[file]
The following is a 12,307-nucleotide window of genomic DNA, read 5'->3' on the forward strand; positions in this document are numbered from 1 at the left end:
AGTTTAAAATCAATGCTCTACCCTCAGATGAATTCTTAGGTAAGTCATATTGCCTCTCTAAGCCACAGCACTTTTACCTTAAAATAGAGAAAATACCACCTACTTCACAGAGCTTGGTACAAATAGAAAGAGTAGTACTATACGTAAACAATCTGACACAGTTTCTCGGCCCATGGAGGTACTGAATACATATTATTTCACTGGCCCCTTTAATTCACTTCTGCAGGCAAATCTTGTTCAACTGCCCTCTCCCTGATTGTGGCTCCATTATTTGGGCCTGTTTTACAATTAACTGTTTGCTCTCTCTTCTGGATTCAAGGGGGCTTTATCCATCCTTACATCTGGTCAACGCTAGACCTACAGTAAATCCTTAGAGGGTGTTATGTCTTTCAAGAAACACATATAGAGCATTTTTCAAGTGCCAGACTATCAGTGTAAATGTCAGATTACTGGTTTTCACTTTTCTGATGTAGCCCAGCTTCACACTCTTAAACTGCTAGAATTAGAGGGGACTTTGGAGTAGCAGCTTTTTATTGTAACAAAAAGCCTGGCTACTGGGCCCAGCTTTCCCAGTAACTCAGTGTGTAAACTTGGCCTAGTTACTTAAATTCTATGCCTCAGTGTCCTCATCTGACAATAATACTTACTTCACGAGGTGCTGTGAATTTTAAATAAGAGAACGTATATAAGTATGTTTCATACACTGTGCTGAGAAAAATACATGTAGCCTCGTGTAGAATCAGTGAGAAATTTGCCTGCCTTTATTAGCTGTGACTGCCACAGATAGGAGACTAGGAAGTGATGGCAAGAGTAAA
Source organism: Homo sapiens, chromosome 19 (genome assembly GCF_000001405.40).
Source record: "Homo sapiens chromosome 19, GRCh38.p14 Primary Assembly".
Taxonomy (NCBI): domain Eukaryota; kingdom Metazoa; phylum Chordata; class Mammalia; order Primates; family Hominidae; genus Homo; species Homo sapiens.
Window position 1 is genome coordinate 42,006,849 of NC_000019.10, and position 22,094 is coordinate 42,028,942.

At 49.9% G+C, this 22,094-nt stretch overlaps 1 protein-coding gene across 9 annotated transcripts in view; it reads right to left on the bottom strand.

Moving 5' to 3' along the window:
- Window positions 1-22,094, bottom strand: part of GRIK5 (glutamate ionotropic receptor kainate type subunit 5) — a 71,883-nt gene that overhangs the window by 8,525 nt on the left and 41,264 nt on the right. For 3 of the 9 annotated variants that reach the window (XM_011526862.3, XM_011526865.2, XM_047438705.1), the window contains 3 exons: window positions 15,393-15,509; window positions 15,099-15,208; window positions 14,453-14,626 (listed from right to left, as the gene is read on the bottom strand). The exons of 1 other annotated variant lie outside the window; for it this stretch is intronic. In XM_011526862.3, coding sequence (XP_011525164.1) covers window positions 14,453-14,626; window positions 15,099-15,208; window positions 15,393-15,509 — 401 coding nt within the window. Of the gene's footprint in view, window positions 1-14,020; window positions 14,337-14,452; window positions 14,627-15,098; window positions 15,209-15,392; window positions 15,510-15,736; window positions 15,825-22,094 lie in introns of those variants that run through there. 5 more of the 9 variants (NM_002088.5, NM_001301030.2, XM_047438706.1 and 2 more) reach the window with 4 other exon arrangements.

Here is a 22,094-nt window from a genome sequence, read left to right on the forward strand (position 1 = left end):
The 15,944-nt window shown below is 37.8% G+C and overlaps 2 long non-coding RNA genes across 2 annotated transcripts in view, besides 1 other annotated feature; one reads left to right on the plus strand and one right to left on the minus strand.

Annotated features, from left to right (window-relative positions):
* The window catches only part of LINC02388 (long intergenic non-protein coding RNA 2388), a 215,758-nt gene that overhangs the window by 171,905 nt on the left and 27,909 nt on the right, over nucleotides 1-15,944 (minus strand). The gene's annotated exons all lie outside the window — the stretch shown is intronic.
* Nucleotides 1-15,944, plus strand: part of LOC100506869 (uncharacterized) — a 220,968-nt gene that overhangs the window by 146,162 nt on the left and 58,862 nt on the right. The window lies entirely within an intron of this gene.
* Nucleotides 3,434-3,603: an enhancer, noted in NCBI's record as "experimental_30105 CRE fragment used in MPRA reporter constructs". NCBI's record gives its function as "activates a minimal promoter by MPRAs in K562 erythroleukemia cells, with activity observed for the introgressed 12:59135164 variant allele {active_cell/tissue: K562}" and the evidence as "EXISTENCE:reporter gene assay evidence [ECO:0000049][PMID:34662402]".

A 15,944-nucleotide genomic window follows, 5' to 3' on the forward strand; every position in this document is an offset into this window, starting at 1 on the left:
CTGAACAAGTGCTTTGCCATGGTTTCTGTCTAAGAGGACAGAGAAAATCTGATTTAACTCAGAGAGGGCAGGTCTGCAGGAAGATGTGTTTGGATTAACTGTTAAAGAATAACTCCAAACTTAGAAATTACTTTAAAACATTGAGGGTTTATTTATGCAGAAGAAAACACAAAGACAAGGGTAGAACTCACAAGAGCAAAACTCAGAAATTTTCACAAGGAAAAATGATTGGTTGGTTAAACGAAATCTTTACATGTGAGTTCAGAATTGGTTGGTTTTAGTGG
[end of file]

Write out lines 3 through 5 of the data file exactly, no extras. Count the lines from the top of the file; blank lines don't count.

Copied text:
Source organism: Homo sapiens, chromosome 19 (genome assembly GCF_000001405.40).
Source record: "Homo sapiens chromosome 19, GRCh38.p14 Primary Assembly".
Taxonomy (NCBI): domain Eukaryota; kingdom Metazoa; phylum Chordata; class Mammalia; order Primates; family Hominidae; genus Homo; species Homo sapiens.